Then they say the therapists (yes that was meant to be pleural) that have evaluated me and said maybe depression, but the physical stuff can't be faked, are wrong and don't know what they are talking about.

I am going to go and be totally humiliated for the millionth time on Wednesday, but not before she does a bunch of very expensive tests first. They never mind doing the tests and making the money. I have been arguing vehemently about going to someone new for awhile now, but then I am "non compliant", and reluctant, which reinforces the fact that I am crazy. So now I can go and pay someone to tell me. Yippee skippy.

At my last ER visit, I explained the facts of periodic paralysis. The doctor was nice, they gave me potassium, I paralyzed twice. When I was better I went home. When I got the records, she said I was "reluctant to take meds that would obviously help me (I wasn't taking prevacid daily, with my gastro's okay, but not hers), She dropped my hand in my face and it missed (A lie) and therefore, my final diagnosis?

Conversion versus pseudoseizures.....

So I am still having tests, I have NO diagnosis, because no doctors here have the kahunas to diagnose me, unless they can say I'm a nutball......And I have even more to look forward to. Sorry, I guess this isn't fun for me....

Link to comment
Share on other sites

wow to think of the money that the insurance companies make off of one person! WOW!

i have had a boat load of testing done..and the same tests done multiple times..b/c the first ones where abnormal!

x-rays.. multiple

brain mri x2

ct mrix2-3

ct scan brain x4

ct of other various organs and such.. many

mri.. other many

ekg's too many



pulmonary functions tests x4

spinal tap

ear testing

psych evals.. ;) im not nuts to some and am to others



bowel testing.. alot

stress test

echo cardiograms.. like alot


lab work-bajillion times


im sure ive forgotten seeral things.. but most of this stuff had done in the yrs before every getting diagnosed!... some done after.. lots od testing after pots diagnosis.. still with alot of unknown answers...

soon to have more ans testing.. and other things done to add to my lists..

Link to comment
Share on other sites

No tests. Just diagnosed from symptoms, especially as I already has a diagnosis of Autonomic dysfunction from years ago.

Link to comment
Share on other sites

I know I can't name them all,don't even no the name of some,but in a9 month period I saw 18 different docs.


3 Gastric emptying


upper gi series

Holter moniter

2 stress tests

Brain CT and MRI

Too too many blood tests to even mention

The test that includes putting your hand in a bowl of ice water!!

Another long and involved test to deterime low volume

Other Gi test(don't know the name)

There are many more can't remember all, but these are just a few of my favorites LOL

Link to comment
Share on other sites

EKG and ECHOcardiogram was the first two tests they did. Then after months of my symptoms not clearing up, the cardiologist did a Tilt Table Test which was negative but he was very suspicious of POTS so have a technical diagnosis of POTS but at first was diagnosed with IST but found my resting heart rate is low so that diagnosis doesn't match. But during ER visits I've had they usually just have done blood work to rule out heart enzymes or something like that.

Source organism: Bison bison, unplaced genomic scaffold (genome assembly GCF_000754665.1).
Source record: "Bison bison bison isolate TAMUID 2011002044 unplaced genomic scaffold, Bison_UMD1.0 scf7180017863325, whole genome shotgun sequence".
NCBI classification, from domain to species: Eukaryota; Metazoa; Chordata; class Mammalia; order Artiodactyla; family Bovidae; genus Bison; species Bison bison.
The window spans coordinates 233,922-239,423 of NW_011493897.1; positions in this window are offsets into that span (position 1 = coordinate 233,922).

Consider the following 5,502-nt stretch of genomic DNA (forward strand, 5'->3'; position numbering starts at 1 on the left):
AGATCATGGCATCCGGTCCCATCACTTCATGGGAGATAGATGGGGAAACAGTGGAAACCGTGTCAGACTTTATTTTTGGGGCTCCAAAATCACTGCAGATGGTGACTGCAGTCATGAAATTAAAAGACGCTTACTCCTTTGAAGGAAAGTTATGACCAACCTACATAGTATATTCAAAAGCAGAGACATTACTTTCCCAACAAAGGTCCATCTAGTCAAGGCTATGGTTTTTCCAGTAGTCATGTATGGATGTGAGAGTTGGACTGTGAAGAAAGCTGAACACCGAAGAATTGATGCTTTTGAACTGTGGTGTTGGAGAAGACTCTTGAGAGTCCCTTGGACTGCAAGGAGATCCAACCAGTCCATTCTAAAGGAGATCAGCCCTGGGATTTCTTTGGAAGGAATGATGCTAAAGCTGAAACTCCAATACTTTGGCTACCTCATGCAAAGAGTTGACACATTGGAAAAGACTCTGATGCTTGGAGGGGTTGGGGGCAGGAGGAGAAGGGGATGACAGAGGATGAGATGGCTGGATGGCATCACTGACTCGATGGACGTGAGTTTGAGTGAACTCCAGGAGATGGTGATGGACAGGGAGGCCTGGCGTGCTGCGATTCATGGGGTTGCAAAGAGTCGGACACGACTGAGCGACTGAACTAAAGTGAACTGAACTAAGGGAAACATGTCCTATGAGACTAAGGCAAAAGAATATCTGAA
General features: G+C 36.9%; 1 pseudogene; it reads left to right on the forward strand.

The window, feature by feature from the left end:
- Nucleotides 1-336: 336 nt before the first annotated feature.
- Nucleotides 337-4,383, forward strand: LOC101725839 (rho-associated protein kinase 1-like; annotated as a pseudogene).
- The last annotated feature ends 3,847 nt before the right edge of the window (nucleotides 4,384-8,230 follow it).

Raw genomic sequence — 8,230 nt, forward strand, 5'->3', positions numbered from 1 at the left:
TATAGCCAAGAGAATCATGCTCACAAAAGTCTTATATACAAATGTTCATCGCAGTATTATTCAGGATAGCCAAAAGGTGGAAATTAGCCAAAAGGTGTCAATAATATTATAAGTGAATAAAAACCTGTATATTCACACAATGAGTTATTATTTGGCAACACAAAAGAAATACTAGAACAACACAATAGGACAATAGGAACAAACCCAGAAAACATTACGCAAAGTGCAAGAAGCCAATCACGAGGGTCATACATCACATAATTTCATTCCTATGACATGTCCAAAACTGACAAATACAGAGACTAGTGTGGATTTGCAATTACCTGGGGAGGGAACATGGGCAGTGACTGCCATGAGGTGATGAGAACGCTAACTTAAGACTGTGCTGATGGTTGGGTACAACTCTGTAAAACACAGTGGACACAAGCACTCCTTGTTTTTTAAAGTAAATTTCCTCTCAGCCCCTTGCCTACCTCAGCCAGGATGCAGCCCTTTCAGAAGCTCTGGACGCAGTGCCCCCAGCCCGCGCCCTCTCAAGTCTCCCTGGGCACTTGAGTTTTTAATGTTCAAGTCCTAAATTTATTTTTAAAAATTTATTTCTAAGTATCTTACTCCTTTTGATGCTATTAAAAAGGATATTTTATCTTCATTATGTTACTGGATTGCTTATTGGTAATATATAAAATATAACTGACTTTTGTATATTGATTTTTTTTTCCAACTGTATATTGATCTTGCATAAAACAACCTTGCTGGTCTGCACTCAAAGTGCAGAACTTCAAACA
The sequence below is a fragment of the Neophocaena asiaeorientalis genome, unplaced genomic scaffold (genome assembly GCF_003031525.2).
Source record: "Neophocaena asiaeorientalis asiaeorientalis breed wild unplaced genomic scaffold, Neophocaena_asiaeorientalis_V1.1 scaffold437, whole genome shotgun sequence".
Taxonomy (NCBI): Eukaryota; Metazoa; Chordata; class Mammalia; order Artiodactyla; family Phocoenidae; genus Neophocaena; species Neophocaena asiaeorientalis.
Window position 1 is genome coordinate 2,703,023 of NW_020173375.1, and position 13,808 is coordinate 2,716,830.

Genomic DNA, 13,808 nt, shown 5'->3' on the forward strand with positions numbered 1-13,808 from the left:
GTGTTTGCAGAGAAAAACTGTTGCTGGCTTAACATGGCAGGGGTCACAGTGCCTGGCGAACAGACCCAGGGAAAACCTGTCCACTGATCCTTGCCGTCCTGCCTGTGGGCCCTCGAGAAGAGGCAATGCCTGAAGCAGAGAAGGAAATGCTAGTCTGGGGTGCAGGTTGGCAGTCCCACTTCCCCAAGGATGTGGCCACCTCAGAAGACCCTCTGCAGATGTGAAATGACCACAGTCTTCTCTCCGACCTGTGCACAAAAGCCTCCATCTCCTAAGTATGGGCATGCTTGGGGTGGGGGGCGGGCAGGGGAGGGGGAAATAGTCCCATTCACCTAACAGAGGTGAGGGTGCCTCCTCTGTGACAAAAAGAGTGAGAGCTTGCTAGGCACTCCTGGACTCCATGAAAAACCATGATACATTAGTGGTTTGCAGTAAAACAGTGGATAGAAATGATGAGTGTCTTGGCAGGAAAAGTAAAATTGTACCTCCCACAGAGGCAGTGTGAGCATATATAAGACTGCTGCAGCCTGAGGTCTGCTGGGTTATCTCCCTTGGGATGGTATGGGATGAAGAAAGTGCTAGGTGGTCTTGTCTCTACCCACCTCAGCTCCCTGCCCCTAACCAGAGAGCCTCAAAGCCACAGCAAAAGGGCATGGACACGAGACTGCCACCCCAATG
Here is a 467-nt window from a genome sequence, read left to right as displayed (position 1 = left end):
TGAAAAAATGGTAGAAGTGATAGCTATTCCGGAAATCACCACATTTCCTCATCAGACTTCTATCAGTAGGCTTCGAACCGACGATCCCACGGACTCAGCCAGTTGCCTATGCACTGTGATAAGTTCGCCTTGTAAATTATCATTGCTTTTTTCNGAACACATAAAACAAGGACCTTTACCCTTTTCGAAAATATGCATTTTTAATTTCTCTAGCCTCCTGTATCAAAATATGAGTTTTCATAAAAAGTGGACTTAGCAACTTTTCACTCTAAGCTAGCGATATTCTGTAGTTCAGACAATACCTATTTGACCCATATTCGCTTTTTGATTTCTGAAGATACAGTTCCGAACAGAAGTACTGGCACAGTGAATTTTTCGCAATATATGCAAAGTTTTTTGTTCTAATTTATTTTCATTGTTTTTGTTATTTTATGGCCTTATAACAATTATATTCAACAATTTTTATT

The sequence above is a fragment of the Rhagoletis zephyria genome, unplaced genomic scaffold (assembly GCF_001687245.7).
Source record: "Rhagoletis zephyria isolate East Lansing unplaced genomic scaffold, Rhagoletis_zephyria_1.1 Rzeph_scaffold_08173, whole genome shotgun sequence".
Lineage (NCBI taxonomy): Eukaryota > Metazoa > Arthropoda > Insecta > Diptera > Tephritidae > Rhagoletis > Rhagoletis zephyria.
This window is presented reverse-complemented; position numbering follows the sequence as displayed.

- Tammy

Link to comment
Share on other sites

Well lets see if I can remember it all...

every blood test under the sun, multiple times (Mayo had a literal RACK of my blood)



stress echo

dizzyness testing (ear)

hearing testing

pulomary testing with methocoline

2 MRIs

mutiple x-rays





holter monitor


two types of sweat tests

24 hour urine and others

multiple pelvic and lower GI ultrasounds


too many blood tests for everything from glucose to lupus to thryoid to deficencies - a literal RACK of the BIG tubes was taken while at Mayo, and there were plenty done before my trip there as well.

I'm fairly sure there is more - I'd have to review my Mayo notes and all the notes from before.

But this too is all before the age of 21. And I go back to Mayo on the 7th, so they may do more testing.

Link to comment
Share on other sites

Gee, this is a fun one!

glucose tolerance tests

24 hour halter monitor (3 times)

blood tests for anemia and vitamin deficiency

EKG (several)


CT scan

24 hour urine

TTT (2)

blood tests for parathyroid, lupus, Epstein Barr

thyroid panel

complete hormone panel from endocrinologist

stress test


blood tests, blood tests, and more blood tests (I'm almost out of blood now)

can't think of more at the moment, but I'm sure there are more

Link to comment
Share on other sites

Not sure I can remember everything but the main ones were:

event monitor

24-hour holter monitors



MRIs with and without contrast of brain

Glucose tolerance tests

multiple thyroid tests

Blood tests for anemia, electrolytes, illicit drugs

psychiatric evaluation

Finally the TTT determined the POTS diagnosis after 10 months of seeking an explanation for my illness.


Link to comment
Share on other sites

Hi Angela,

What an interesting thread.

Unfortunately seeing your answers and remembering all the tests I have gone through, I realize that I might even overcome those that you mention. Probably because for many years, too many, I have been going from one specialist to another, losing the time - while my health was deteriorating-

Many tests were invasive... I went to the ER many times...Got into Hospital... Had surgery without needing it... They tried with different medications without knowing what was causing the problem...

They even extracted liquid from my spinal cord...

It has been a long, long history of tests and specialists.

If listed, I would forget many tests...

No, it has not been easy to get to some answers...

Love, Tessa

Link to comment
Share on other sites

Join the conversation

You can post now and register later. If you have an account, sign in now to post with your account.

Reply to this topic...

×   Pasted as rich text.   Paste as plain text instead

  Only 75 emoji are allowed.

×   Your link has been automatically embedded.   Display as a link instead

×   Your previous content has been restored.   Clear editor

×   You cannot paste images directly. Upload or insert images from URL.

  • Create New...